27 October 2017 Design and engineering of IZO/Ag/glass solar filters for low-emissivity window performance
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The electricity consumption in houses and commercial buildings generates about 18% of greenhouse gas emission. A critical issue of building energy consumption is heat and cooling loss through the window. Low-emissivity windows control thermal radiation through glass without decreasing the intensity of visible light. They are made up of optical filter coatings grown on a flat glass surface. Solar filters based on Ag/IZO multilayer films are grown and simulated on glass substrate. The targeted structure designs are grown by a sputtering system and characterized by scanning electron microscopy and x-ray diffraction techniques. To accurately simulate transmission spectrum, silver (Ag) and IZO optical constants were estimated by fitting ellipsometric data at different thicknesses. Transmission spectrum shows a good agreement among experiment and simulation. In addition, optical constant curves strongly show layer thickness dependence in both materials. In particular, the ultrathin Ag layer displays a percolation threshold in the vicinity of 15 nm, which leads to surface plasmon resonance with absorption at about 450 nm. These types of optical filter coatings would have potential applications as low-emission windows.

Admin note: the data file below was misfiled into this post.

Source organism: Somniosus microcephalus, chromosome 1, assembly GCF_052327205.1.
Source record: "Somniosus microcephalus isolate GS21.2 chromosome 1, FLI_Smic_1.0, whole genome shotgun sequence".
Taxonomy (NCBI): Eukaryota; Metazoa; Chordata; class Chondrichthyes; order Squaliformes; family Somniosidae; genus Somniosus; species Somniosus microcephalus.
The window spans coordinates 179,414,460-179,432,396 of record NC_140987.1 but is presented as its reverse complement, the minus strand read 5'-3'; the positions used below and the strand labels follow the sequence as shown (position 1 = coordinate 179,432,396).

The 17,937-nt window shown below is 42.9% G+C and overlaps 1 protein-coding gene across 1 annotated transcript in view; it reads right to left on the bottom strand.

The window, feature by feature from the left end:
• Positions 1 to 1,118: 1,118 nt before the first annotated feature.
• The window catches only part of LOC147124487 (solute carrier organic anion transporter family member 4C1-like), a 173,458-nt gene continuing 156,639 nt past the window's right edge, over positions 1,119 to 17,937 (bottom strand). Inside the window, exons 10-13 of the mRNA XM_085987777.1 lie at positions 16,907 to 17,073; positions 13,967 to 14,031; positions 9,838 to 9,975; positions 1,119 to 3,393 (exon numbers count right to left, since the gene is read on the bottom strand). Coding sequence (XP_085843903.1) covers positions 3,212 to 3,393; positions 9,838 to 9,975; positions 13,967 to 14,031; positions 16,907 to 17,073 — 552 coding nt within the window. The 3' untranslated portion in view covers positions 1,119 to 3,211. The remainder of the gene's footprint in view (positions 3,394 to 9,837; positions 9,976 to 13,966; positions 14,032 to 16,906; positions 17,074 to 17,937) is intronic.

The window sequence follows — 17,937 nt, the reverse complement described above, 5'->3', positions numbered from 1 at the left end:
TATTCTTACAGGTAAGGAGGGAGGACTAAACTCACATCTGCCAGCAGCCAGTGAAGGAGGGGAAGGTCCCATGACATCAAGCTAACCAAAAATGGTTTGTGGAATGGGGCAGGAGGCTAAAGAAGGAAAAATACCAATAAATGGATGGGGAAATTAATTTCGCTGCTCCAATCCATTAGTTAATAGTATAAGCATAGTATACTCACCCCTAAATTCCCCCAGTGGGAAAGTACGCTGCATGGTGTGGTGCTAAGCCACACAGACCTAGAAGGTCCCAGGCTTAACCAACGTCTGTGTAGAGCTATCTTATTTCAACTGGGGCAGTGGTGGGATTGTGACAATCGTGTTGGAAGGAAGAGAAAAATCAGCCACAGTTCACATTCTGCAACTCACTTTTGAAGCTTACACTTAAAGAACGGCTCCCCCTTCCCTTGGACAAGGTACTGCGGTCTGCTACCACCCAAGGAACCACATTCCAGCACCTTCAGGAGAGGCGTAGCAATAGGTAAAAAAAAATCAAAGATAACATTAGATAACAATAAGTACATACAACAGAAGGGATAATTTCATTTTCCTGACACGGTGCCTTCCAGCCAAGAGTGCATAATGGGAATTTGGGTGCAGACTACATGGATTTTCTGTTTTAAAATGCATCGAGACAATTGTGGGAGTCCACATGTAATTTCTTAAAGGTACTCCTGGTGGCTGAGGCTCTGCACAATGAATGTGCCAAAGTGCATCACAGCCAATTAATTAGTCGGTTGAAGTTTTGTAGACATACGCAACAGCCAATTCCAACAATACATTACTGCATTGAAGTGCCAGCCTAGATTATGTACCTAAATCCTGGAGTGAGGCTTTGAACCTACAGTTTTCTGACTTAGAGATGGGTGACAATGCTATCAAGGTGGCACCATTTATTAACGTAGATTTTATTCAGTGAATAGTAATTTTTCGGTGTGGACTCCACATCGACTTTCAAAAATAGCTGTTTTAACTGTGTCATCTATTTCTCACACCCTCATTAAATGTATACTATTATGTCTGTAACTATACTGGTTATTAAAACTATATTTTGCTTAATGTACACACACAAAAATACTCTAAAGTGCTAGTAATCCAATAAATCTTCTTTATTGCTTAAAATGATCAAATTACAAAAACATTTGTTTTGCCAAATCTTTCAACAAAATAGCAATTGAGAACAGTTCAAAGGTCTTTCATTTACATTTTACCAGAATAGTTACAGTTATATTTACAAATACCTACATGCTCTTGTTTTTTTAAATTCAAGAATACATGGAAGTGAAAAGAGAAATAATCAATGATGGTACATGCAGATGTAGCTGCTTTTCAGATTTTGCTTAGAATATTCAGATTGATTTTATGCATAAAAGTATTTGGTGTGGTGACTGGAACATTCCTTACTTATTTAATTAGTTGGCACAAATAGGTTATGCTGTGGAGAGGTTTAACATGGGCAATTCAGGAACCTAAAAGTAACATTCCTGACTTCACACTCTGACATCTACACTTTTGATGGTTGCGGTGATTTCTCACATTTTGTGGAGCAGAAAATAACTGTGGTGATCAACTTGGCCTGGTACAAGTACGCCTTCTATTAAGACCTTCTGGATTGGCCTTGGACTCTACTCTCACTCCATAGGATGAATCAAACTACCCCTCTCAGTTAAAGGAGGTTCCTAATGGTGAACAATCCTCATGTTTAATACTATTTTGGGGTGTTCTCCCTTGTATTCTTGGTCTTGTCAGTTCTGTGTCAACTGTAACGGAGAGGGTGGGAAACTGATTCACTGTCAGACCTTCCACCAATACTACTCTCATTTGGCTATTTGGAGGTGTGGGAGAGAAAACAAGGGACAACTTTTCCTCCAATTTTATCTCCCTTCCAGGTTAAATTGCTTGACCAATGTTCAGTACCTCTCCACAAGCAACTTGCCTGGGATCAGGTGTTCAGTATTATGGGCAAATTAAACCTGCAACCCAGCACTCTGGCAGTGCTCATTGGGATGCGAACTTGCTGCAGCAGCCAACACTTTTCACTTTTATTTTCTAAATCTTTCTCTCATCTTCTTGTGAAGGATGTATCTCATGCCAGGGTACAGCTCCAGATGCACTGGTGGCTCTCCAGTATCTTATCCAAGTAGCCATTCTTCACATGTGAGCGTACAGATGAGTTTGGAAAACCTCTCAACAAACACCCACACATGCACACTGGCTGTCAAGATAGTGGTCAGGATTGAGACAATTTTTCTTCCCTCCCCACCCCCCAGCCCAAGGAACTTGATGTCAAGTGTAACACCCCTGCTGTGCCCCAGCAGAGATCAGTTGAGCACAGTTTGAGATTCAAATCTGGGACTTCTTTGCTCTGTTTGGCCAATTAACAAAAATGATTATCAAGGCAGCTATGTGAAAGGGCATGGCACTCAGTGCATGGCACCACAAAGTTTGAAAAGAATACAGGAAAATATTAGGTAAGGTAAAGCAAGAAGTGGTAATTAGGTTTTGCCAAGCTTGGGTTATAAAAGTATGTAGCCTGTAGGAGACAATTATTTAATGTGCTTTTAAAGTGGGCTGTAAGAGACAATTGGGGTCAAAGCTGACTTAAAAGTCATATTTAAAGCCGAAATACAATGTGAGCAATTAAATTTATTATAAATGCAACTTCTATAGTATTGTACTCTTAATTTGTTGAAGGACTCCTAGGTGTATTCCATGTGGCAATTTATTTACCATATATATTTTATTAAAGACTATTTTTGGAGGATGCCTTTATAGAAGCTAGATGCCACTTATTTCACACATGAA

© 2017 Society of Photo-Optical Instrumentation Engineers (SPIE)
Luis C. Hernandez-Mainet, Miguel A. Aguilar, Maria C. Tamargo, Ciro Falcony, "Design and engineering of IZO/Ag/glass solar filters for low-emissivity window performance," Optical Engineering 56(10), 105103 (27 October 2017). https://doi.org/10.1117/1.OE.56.10.105103 . Submission: Received: 16 February 2017; Accepted: 5 October 2017
Received: 16 February 2017; Accepted: 5 October 2017; Published: 27 October 2017

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